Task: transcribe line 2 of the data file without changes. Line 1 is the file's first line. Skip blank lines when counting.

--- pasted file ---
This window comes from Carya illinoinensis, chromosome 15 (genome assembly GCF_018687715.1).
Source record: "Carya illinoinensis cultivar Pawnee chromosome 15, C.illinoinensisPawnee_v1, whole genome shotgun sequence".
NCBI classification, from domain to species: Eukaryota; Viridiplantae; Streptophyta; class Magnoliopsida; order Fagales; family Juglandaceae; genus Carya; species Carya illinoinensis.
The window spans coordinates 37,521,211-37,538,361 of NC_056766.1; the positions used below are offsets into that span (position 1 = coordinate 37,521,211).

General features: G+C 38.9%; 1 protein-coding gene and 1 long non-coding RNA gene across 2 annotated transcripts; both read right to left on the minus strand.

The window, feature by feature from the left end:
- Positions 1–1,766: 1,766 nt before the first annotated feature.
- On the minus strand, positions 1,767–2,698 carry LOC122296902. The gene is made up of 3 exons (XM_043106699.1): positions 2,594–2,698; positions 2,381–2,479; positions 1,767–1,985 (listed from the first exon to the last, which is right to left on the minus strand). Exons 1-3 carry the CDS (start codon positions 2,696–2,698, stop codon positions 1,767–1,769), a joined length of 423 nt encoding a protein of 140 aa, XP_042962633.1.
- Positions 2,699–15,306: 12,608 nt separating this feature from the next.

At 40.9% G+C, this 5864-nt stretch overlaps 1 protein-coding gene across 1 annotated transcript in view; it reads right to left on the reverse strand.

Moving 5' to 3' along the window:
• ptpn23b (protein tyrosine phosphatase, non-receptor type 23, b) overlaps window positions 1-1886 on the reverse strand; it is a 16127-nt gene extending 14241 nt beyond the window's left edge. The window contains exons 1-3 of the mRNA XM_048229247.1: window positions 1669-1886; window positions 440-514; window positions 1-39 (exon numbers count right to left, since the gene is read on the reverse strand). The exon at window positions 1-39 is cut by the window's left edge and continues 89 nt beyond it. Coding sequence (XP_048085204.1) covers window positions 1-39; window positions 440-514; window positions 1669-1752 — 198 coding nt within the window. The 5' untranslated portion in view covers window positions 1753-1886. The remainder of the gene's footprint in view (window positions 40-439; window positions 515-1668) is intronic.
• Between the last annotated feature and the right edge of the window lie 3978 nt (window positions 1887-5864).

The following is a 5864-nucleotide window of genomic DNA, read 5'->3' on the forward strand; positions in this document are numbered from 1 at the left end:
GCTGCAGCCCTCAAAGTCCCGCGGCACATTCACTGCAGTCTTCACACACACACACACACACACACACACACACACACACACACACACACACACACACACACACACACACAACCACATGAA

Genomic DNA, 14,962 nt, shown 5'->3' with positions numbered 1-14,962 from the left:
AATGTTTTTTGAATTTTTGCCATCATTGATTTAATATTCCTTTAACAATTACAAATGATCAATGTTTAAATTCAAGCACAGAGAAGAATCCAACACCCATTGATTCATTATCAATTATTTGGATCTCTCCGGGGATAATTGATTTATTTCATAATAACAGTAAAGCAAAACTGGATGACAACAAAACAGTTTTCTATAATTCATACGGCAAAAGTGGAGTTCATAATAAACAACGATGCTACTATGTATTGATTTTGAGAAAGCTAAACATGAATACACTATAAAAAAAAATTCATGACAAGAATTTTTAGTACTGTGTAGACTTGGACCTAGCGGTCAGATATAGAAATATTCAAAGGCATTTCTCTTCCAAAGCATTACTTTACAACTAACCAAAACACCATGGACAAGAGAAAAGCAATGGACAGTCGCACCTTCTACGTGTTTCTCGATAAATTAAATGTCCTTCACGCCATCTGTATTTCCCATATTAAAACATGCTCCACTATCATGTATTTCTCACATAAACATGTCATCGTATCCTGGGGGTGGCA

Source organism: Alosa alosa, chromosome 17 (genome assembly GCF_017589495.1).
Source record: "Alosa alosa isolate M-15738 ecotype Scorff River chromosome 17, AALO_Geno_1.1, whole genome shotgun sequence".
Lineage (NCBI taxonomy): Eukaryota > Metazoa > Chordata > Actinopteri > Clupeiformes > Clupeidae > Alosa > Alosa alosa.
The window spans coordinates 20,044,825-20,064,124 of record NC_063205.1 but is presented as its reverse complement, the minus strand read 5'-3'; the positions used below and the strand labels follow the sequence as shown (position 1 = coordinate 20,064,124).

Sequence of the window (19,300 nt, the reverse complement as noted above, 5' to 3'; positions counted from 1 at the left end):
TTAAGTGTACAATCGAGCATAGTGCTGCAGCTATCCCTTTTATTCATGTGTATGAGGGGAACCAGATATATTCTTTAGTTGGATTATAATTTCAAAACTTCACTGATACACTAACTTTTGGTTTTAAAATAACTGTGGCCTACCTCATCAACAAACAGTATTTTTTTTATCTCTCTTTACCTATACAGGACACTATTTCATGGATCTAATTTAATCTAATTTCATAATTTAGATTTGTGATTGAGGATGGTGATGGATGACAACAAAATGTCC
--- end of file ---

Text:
Source record: "Carya illinoinensis cultivar Pawnee chromosome 15, C.illinoinensisPawnee_v1, whole genome shotgun sequence".